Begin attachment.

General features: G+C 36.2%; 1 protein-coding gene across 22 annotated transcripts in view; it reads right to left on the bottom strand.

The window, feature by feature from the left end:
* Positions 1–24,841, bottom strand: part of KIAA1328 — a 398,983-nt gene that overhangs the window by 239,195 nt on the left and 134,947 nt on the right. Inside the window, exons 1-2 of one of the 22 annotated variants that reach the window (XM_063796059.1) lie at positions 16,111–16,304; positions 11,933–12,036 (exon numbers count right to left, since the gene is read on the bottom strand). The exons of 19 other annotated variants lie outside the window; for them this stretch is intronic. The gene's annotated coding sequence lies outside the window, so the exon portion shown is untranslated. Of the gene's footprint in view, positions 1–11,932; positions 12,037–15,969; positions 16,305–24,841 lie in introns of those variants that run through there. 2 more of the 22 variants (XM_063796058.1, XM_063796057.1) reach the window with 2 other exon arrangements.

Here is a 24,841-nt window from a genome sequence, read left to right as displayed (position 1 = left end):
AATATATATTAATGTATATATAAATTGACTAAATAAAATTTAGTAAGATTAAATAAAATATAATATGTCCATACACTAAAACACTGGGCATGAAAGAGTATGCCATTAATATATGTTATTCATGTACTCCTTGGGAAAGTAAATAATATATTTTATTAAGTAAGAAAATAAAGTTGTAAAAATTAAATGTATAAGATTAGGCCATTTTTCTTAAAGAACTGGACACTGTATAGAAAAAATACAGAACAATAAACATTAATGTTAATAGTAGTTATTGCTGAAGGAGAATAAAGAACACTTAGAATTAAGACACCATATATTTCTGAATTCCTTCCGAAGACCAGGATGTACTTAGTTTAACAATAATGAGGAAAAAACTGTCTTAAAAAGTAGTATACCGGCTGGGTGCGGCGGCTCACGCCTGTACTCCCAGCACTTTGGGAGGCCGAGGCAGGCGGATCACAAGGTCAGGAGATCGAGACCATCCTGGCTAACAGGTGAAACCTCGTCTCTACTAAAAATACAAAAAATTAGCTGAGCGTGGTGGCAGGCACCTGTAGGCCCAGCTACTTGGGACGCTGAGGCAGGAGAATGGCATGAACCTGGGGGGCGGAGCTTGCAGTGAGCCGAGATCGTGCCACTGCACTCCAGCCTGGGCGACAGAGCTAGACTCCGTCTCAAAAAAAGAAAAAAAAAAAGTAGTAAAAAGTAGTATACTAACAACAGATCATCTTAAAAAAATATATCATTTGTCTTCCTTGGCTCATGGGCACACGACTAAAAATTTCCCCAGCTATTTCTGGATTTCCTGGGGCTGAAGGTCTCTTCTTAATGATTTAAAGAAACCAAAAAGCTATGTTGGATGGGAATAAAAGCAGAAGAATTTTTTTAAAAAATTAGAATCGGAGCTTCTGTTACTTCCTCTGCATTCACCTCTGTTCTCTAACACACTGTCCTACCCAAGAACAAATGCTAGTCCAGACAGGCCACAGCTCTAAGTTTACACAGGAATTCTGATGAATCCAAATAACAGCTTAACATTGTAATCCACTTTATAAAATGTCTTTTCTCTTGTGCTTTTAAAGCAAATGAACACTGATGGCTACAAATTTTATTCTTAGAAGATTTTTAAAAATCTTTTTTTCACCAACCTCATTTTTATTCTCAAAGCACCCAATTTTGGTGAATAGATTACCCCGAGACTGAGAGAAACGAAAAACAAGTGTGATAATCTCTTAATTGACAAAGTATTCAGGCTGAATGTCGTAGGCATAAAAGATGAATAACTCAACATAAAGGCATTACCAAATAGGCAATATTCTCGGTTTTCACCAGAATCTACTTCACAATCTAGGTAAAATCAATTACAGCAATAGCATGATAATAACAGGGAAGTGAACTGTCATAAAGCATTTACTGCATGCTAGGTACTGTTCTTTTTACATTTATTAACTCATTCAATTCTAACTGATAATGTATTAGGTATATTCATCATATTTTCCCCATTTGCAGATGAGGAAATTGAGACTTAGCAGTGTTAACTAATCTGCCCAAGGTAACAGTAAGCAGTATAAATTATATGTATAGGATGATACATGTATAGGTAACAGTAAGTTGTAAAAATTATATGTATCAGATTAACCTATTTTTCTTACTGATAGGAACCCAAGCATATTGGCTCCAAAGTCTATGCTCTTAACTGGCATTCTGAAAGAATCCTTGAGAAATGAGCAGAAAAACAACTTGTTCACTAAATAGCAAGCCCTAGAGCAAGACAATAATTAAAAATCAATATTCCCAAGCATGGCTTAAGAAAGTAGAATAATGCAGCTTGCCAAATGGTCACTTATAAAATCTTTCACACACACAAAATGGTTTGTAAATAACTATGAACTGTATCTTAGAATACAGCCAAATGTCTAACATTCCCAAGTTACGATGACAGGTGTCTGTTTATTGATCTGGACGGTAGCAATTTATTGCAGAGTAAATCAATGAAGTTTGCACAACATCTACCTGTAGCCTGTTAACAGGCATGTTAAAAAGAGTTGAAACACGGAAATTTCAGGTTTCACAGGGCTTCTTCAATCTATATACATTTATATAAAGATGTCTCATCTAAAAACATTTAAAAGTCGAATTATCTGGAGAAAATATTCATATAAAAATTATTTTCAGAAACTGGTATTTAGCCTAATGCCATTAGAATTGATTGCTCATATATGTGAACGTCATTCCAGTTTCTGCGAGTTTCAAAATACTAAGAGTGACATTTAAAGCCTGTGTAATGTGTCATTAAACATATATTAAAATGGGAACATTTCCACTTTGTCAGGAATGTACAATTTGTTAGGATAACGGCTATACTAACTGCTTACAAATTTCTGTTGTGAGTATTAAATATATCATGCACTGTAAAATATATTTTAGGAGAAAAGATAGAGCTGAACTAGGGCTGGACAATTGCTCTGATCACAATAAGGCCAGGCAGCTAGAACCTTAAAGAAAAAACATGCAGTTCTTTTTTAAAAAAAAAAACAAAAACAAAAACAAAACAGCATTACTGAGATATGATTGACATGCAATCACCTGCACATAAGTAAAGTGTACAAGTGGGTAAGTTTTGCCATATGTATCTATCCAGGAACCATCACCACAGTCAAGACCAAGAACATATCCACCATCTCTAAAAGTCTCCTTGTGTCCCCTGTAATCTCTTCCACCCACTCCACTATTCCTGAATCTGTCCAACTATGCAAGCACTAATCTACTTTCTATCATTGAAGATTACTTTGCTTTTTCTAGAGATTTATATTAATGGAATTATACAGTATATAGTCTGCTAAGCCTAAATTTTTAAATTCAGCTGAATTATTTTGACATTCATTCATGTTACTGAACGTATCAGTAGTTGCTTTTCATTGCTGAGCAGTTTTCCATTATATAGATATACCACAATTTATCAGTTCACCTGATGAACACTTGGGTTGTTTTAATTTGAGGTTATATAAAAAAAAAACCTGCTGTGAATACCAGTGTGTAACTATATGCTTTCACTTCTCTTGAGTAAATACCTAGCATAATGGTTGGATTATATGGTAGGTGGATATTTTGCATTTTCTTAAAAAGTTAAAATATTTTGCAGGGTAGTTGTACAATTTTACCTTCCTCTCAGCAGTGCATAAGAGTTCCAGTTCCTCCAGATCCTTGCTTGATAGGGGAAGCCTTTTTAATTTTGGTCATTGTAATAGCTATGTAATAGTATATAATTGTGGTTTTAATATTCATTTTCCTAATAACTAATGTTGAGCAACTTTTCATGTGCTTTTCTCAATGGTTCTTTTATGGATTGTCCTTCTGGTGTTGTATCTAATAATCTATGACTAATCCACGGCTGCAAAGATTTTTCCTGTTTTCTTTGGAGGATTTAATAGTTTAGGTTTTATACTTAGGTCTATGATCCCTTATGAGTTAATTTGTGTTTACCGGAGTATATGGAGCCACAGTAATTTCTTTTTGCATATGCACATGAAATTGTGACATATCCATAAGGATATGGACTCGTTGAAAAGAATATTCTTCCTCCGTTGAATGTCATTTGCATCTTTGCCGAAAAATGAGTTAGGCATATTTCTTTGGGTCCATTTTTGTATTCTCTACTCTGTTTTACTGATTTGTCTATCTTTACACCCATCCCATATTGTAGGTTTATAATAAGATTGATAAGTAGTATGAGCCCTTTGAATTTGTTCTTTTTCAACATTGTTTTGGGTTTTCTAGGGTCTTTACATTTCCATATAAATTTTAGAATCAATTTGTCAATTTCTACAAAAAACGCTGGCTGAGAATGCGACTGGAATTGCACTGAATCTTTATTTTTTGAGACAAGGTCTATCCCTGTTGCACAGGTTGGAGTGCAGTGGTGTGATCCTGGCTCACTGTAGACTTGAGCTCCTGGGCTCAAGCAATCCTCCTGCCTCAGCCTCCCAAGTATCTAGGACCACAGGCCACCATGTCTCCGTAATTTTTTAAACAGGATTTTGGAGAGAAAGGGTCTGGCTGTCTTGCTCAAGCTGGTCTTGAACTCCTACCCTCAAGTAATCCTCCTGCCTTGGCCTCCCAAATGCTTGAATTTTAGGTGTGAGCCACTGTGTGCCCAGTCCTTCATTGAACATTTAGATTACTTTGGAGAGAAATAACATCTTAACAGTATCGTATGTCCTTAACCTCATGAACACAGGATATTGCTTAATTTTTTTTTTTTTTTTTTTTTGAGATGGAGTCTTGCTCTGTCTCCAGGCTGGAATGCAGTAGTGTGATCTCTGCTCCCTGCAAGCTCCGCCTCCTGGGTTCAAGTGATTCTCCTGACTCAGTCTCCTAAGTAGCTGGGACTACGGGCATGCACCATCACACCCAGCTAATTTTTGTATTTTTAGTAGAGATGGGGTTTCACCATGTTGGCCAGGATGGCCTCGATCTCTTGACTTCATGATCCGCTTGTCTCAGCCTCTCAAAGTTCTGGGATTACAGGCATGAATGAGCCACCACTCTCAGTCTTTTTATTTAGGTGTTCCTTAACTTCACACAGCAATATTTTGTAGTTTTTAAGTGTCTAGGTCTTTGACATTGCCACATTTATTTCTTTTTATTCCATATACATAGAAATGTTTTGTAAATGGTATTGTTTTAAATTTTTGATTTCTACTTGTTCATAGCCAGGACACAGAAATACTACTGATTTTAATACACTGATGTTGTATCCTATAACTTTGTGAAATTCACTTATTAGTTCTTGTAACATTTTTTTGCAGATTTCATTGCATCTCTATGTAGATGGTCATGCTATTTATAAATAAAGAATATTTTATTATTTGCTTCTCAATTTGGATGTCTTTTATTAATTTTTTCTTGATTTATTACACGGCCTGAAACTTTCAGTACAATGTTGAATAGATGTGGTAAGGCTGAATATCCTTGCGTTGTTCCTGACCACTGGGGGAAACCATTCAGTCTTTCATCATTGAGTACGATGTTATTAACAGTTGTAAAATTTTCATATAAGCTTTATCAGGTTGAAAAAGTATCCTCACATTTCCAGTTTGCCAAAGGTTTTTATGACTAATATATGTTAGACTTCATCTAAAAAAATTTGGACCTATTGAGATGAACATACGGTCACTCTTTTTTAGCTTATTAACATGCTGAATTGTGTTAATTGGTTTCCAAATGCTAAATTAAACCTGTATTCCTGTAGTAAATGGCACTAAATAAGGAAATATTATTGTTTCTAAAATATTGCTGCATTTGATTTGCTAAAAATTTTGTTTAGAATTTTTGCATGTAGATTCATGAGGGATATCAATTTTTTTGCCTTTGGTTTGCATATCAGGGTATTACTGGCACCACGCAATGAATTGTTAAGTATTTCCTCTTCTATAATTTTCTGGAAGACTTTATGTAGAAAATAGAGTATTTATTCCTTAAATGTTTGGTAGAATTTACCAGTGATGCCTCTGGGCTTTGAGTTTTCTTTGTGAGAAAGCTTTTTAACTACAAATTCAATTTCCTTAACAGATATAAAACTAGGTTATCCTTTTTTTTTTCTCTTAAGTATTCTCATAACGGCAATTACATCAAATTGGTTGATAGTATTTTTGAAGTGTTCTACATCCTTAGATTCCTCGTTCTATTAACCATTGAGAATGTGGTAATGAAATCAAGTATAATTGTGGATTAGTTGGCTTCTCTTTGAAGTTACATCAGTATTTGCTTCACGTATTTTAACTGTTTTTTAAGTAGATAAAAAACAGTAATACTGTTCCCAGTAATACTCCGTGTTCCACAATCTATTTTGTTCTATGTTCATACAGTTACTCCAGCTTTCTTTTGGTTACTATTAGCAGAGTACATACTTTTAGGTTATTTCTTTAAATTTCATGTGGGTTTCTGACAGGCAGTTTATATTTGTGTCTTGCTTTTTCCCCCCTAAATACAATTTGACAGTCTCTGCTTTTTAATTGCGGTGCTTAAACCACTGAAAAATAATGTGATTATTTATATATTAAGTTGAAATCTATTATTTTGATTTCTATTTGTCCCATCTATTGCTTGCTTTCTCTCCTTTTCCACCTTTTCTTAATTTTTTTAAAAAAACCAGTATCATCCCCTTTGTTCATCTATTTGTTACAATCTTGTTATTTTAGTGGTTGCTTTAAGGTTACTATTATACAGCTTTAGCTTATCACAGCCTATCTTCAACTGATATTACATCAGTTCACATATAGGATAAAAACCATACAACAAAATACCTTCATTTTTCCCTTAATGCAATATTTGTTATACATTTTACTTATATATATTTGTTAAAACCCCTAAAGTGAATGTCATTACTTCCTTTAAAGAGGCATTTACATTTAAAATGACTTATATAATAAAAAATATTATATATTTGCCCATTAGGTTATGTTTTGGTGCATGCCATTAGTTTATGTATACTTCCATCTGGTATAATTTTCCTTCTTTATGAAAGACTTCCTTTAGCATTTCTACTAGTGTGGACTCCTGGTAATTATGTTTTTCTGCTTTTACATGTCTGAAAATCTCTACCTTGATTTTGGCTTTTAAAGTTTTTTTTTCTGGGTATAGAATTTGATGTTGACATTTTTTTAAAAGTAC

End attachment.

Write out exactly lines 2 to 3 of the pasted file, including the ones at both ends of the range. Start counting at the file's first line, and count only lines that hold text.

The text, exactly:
The window, feature by feature from the left end:
* Positions 1–24,841, bottom strand: part of KIAA1328 — a 398,983-nt gene that overhangs the window by 239,195 nt on the left and 134,947 nt on the right. Inside the window, exons 1-2 of one of the 22 annotated variants that reach the window (XM_063796059.1) lie at positions 16,111–16,304; positions 11,933–12,036 (exon numbers count right to left, since the gene is read on the bottom strand). The exons of 19 other annotated variants lie outside the window; for them this stretch is intronic. The gene's annotated coding sequence lies outside the window, so the exon portion shown is untranslated. Of the gene's footprint in view, positions 1–11,932; positions 12,037–15,969; positions 16,305–24,841 lie in introns of those variants that run through there. 2 more of the 22 variants (XM_063796058.1, XM_063796057.1) reach the window with 2 other exon arrangements.